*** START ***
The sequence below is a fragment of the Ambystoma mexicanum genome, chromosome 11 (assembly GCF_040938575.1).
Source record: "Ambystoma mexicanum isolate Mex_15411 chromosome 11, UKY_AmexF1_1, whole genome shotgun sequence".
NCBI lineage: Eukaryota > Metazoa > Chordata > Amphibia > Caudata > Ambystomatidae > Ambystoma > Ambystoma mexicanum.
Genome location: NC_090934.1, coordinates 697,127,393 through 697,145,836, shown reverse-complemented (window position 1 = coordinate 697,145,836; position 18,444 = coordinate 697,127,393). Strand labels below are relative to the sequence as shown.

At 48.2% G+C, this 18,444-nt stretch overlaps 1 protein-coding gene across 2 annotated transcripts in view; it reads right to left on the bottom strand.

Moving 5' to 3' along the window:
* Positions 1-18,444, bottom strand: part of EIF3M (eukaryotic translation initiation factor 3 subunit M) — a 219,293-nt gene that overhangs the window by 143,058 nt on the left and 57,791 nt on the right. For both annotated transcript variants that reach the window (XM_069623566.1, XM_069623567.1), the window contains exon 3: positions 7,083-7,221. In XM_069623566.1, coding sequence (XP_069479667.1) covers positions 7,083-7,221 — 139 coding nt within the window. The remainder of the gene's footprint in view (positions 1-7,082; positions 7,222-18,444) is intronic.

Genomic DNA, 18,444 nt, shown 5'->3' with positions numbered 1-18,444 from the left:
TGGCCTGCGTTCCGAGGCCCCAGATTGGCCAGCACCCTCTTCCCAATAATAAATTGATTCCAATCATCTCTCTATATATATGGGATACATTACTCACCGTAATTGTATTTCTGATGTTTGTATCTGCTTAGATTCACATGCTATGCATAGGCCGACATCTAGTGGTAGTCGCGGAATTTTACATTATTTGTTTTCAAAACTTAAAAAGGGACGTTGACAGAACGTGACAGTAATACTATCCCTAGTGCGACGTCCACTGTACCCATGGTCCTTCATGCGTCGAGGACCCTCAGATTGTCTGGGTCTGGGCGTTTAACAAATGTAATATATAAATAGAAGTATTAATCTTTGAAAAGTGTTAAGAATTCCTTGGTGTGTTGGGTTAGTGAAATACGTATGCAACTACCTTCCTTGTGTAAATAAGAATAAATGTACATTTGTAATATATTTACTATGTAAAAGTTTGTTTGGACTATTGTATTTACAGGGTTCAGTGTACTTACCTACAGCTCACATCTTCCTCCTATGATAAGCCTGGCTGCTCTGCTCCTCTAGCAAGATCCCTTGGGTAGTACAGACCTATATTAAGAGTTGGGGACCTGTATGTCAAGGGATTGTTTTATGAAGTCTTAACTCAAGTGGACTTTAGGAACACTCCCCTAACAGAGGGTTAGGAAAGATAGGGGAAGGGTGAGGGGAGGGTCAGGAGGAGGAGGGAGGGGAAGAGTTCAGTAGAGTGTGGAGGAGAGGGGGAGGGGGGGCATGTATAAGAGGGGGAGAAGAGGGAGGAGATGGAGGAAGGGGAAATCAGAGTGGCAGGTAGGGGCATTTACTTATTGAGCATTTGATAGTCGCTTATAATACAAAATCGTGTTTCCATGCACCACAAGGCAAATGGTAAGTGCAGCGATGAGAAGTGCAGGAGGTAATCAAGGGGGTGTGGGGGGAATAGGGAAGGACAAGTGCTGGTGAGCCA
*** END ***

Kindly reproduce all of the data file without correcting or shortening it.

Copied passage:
The sequence below is a fragment of the Ambystoma mexicanum genome, chromosome 11 (assembly GCF_040938575.1).
Source record: "Ambystoma mexicanum isolate Mex_15411 chromosome 11, UKY_AmexF1_1, whole genome shotgun sequence".
NCBI lineage: Eukaryota > Metazoa > Chordata > Amphibia > Caudata > Ambystomatidae > Ambystoma > Ambystoma mexicanum.
Genome location: NC_090934.1, coordinates 697,127,393 through 697,145,836, shown reverse-complemented (window position 1 = coordinate 697,145,836; position 18,444 = coordinate 697,127,393). Strand labels below are relative to the sequence as shown.

At 48.2% G+C, this 18,444-nt stretch overlaps 1 protein-coding gene across 2 annotated transcripts in view; it reads right to left on the bottom strand.

Moving 5' to 3' along the window:
* Positions 1-18,444, bottom strand: part of EIF3M (eukaryotic translation initiation factor 3 subunit M) — a 219,293-nt gene that overhangs the window by 143,058 nt on the left and 57,791 nt on the right. For both annotated transcript variants that reach the window (XM_069623566.1, XM_069623567.1), the window contains exon 3: positions 7,083-7,221. In XM_069623566.1, coding sequence (XP_069479667.1) covers positions 7,083-7,221 — 139 coding nt within the window. The remainder of the gene's footprint in view (positions 1-7,082; positions 7,222-18,444) is intronic.

Genomic DNA, 18,444 nt, shown 5'->3' with positions numbered 1-18,444 from the left:
TGGCCTGCGTTCCGAGGCCCCAGATTGGCCAGCACCCTCTTCCCAATAATAAATTGATTCCAATCATCTCTCTATATATATGGGATACATTACTCACCGTAATTGTATTTCTGATGTTTGTATCTGCTTAGATTCACATGCTATGCATAGGCCGACATCTAGTGGTAGTCGCGGAATTTTACATTATTTGTTTTCAAAACTTAAAAAGGGACGTTGACAGAACGTGACAGTAATACTATCCCTAGTGCGACGTCCACTGTACCCATGGTCCTTCATGCGTCGAGGACCCTCAGATTGTCTGGGTCTGGGCGTTTAACAAATGTAATATATAAATAGAAGTATTAATCTTTGAAAAGTGTTAAGAATTCCTTGGTGTGTTGGGTTAGTGAAATACGTATGCAACTACCTTCCTTGTGTAAATAAGAATAAATGTACATTTGTAATATATTTACTATGTAAAAGTTTGTTTGGACTATTGTATTTACAGGGTTCAGTGTACTTACCTACAGCTCACATCTTCCTCCTATGATAAGCCTGGCTGCTCTGCTCCTCTAGCAAGATCCCTTGGGTAGTACAGACCTATATTAAGAGTTGGGGACCTGTATGTCAAGGGATTGTTTTATGAAGTCTTAACTCAAGTGGACTTTAGGAACACTCCCCTAACAGAGGGTTAGGAAAGATAGGGGAAGGGTGAGGGGAGGGTCAGGAGGAGGAGGGAGGGGAAGAGTTCAGTAGAGTGTGGAGGAGAGGGGGAGGGGGGGCATGTATAAGAGGGGGAGAAGAGGGAGGAGATGGAGGAAGGGGAAATCAGAGTGGCAGGTAGGGGCATTTACTTATTGAGCATTTGATAGTCGCTTATAATACAAAATCGTGTTTCCATGCACCACAAGGCAAATGGTAAGTGCAGCGATGAGAAGTGCAGGAGGTAATCAAGGGGGTGTGGGGGGAATAGGGAAGGACAAGTGCTGGTGAGCCA